Can You Avoid Spending Money on School Fundraisers?

We are about two months into the school year with our five year old. Kindergarten teachers are surely a special group. Two weeks ago,  I was able to attend the homecoming parade and help chaperone the kids. It’s really tough to take twenty four 5-6 year olds out to the parade and keep them from running out in the road while people are throwing candy at them. Teachers certainly don’t get paid enough! For all the wonders of kindergarten, I was not prepared for the onslaught of fundraisers that seem to come home each week. So far, we have had school sweatshirts and water bottles for sale, book fair, and the latest one, Little Caesars pizza kits and cookie dough for sale. Next week we have school pictures, which aren’t to raise money for the school, but I bet they aren’t free. Is there a way you can avoid spending money on school fundraisers?

My honest answer is that I don’t know. I could boycott all things that cost money and be viewed as the villian parent whose child didn’t sell any pizza kits. I really hate that schools have to resort to asking kids to peddle overpriced dough to buy supplies and go on field trips, but that’s a whole other topic for another day. What we’ve decided for now is to treat fundraising as we would any other item up for purchase.

Decide if You Actually Need it--We decided we didn’t need the sweatshirts and waterbottles. Kid sweatshirts for $22? I’m all for school spirit, but our daughter is in a fancy phase and won’t even wear sweatshirts right now. Maybe if they put Disney Princesses on them? I’m sure this will be more of an issue when she is actually attending school sports events, but for now, we’re passing on this.

Children Can Use Their Own Money-We’re going to use the book fair as a lesson in saving and budgeting. Our daughter gets $1/week if she can get dressed and ready for school without a meltdown and keep her room picked up. (We hold that to a very loose standard). She also has some money from holidays saved up. We told her she could buy books, but she has to use her own money. We’ve found that if we use this tactic, she is very careful and never spends everything she has. If it was my money, she’d want the most expensive ones for sure.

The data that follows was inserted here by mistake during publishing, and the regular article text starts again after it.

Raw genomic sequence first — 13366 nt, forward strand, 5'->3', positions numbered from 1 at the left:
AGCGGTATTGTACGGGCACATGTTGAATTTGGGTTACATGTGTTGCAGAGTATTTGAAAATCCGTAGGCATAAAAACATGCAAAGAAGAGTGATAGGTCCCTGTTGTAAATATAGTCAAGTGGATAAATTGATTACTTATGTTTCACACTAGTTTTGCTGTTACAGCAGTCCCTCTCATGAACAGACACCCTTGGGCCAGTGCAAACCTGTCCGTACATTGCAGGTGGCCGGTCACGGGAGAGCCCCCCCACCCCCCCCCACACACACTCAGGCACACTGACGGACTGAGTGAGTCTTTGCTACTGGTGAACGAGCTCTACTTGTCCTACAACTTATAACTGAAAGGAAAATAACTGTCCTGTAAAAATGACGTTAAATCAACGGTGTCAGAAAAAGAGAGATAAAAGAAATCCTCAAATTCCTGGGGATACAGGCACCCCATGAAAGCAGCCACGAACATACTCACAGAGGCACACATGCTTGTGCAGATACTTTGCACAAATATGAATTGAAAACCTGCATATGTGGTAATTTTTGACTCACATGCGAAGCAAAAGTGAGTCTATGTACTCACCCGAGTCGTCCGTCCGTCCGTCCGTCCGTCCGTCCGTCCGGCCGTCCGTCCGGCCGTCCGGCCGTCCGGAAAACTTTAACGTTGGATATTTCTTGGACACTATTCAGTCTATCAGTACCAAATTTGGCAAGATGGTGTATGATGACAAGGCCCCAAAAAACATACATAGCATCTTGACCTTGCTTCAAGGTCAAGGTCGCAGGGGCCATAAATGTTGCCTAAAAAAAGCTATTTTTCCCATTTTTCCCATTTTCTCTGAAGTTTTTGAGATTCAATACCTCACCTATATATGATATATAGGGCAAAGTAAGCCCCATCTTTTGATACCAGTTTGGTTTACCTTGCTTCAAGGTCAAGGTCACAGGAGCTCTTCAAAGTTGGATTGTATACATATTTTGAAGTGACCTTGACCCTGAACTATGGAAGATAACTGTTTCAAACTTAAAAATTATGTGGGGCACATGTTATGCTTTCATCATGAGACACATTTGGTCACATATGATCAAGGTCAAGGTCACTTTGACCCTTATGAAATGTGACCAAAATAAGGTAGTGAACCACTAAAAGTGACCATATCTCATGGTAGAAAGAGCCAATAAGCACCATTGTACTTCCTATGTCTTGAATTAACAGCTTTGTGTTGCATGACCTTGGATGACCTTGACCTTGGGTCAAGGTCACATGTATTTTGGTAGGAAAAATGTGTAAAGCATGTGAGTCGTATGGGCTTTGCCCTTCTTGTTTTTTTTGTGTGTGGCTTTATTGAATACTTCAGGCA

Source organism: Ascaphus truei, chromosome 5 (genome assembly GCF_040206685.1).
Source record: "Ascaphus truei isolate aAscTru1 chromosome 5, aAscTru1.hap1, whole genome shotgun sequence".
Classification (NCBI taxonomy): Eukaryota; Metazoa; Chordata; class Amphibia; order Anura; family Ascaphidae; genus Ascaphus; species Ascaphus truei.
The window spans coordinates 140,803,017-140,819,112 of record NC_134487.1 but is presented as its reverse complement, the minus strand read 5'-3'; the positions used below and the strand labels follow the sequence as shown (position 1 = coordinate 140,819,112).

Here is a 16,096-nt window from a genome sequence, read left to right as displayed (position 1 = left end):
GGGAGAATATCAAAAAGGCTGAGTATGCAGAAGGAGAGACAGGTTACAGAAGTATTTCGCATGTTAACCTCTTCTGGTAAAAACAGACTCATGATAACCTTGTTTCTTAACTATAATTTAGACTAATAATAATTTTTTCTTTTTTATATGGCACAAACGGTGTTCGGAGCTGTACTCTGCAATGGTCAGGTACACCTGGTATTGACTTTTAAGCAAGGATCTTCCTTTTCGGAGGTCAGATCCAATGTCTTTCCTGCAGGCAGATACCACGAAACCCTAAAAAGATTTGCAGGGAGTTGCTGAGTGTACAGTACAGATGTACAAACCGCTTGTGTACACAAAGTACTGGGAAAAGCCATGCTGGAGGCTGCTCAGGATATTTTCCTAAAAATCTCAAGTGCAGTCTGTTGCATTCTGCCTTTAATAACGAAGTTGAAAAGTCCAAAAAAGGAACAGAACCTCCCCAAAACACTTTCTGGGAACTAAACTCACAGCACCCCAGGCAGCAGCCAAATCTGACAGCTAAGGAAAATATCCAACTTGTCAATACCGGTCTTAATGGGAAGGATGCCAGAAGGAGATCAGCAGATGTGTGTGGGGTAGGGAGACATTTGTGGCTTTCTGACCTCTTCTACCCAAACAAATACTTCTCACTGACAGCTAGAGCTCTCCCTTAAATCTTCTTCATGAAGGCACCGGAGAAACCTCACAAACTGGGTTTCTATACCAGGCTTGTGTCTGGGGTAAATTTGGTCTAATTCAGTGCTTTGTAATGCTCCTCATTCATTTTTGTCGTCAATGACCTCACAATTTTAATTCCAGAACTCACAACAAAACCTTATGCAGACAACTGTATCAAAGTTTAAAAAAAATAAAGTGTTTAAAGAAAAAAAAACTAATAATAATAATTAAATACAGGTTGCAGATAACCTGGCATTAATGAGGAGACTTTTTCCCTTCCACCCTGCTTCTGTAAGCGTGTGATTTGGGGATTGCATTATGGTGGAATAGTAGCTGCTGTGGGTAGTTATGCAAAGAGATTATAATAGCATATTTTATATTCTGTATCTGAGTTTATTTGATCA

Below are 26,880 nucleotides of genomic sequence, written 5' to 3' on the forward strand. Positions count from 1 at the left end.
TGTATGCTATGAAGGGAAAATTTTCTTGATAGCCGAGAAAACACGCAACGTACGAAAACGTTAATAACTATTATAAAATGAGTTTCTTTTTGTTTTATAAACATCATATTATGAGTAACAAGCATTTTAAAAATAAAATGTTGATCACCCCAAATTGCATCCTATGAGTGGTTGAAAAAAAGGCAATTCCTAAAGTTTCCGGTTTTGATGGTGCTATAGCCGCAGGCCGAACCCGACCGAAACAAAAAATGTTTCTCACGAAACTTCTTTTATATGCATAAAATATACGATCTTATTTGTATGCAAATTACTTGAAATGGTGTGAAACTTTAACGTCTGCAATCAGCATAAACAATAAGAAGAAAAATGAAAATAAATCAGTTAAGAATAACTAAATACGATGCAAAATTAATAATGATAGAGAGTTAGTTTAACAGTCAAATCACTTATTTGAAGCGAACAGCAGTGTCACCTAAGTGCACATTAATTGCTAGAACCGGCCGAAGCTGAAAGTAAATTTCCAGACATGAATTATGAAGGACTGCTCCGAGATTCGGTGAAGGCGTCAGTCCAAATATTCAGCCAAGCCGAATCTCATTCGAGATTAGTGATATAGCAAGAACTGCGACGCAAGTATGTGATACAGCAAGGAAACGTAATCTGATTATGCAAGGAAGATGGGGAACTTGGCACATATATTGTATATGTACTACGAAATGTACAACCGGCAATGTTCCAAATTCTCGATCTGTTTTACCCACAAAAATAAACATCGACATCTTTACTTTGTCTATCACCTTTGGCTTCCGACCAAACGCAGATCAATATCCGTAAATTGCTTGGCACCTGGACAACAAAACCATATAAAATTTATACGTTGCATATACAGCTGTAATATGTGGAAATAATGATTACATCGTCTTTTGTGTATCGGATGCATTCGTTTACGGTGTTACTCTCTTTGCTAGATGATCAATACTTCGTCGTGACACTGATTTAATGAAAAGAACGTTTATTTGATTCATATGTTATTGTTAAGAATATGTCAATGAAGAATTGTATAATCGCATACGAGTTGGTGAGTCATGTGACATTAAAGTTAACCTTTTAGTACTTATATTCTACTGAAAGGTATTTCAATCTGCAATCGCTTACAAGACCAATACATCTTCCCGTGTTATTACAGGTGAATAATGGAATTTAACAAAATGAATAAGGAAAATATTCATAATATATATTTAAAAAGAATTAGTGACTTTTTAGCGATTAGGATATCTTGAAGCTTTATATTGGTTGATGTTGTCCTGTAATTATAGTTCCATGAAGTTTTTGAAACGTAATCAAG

Realize You Might Have to Bite the Bullet-This one is going to kill my healthy challenge with Savvy Scot and my grocery challenge with Mr. CBB. We will probably buy a pizza kit and some cookie dough. Yes, it is more expensive than buying at the store. (Can we put that in the charity category?) We have to bring something for holiday parties, so maybe we’ll use the cookie dough for that. I don’t want to ask people at work to buy things. I’m afraid they might buy because I’m the boss, and I hate to guilt people into anything. We might try to hit up our neighbors, but I don’t see us being the top seller on this one.

I’m learning that part of having an elementary school student is preparing for the various unknown expenses that arise. I guess we could avoid spending any money on school fundraisers, but I know the cause is good. I also don’t want my daughter to be the only one who doesn’t participate. She loves school right now, but one kid making fun of her could change that. I can’t fight her battles, but I can buy some lousy pizza dough and give her a sale. I would love to know how seasoned veterans have handled the challenge of staying on budget while contributing in some way to school fundraisers. Ask me in ten years, and maybe I’ll have a better answer.

Can you resist a kid salesman? What is the worst thing you ever bought from a school fundraiser?

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